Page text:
Netanyahu: No Peace With Palestinians Without Mutual Recognition and Demilitarization

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Prime Minister Benjamin Netanyahu Prime Minister Benjamin Netanyahu During Meeting With Greek Prime Minister

Netanyahu: No Peace With Palestinians Without Mutual Recognition and Demilitarization

Written by Jonathan Benedek/TPS on February 11, 2016

Jerusalem (TPS) – In a speech at the Knesset on February 10, Prime Minister Netanyahu elaborated upon the vision of a peace agreement with the Palestinians that he spoke of in a speech at Bar Ilan University seven years ago.

Netanyahu stressed that his acceptance of a two-state solution with the Palestinian Authority rests upon two necessary conditions.

“The first principle is mutual recognition,” said the prime minister. “The Palestinians demand that we recognize a national state of theirs and they will also have to recognize our national state in any peace agreement. It is only natural for them to give us what they wish for themselves.”

Netanyahu’s second prerequisite in his two-state vision was a demilitarized Palestinian state. “The Palestinian areas must be demilitarized of forces hostile to Israel,” Netanyahu emphasized.

Netanyahu specified that these two prerequisites did not preclude negotiations from ever occurring.

“I want to clarify once again for the thousandth time that I did not condition the start of negotiations on the acceptance of these principles. Rather, I made it clear that in order to complete the negotiations successfully, these principles had to be fulfilled,” noted Netanyahu.

Prime Minister Netanyahu added that demilitarization could only be enforced by Israel alone. “Experience shows that neither the UN nor an international force but only the IDF and Israel’s security agencies can ensure this demilitarization,” Netanyahu contended. “Israel must continue to be the force responsible for security on the ground.”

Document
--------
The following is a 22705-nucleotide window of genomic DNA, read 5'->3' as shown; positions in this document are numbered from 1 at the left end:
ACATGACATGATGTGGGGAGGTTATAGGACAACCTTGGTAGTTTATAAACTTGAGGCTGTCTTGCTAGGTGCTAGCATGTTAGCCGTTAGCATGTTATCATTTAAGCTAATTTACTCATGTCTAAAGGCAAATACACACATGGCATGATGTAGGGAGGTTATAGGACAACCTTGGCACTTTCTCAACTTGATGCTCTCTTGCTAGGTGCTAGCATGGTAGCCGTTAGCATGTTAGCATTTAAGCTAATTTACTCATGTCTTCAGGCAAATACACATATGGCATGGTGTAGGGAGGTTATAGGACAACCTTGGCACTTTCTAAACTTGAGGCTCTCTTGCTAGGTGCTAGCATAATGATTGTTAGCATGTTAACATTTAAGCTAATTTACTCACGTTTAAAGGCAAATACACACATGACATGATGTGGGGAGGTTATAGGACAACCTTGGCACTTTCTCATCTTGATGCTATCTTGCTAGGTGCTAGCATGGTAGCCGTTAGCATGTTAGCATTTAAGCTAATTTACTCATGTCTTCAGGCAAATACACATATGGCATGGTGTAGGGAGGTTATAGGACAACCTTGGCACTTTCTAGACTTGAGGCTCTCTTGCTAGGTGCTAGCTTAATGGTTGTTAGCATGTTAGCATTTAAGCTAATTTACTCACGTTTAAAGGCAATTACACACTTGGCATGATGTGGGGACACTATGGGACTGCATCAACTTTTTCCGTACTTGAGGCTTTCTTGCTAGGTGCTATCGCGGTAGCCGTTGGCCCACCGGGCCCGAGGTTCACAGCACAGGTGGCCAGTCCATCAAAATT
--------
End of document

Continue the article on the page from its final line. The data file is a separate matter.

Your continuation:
Netanyahu in the past had suggested leaving an IDF force in the Jordan Valley in order to maintain a demilitarized Palestinian state from ever being overtaken by a hostile group. Netanyahu thus argued that such a plan does not contradict his unequivocal opposition to the possibility of a binational state.

“My world view is consistent,” Netanyahu claimed. “I do not want a binational state and I do not want to make Israeli citizens out of more than one and a half million Palestinians.”

“I also know that the regions of Judea and Samaria in any withdrawal plan given the situation today would simply become another base for the Palestinian and Islamic terrorism that seeks to destroy Israel,” continued the prime minister. “If we abandon security control on the ground anywhere, who will be in control there? ISIS or Hamas, or perhaps both.”

Prime Minister Netanyahu also expressed his belief that achieving peace with the Arab countries in the region could lead Israel to an understanding with the Palestinians instead of vice versa.

“The prevailing assumption for years has been that peace with the Palestinians is the key to achieving peace with other Arab countries, but, under the current circumstances, it might be just the opposite,” suggested Netanyahu. “The improvement of relations with Arab countries could help in reaching an agreement with the Palestinians, but only when the Palestinians accept our existence.”

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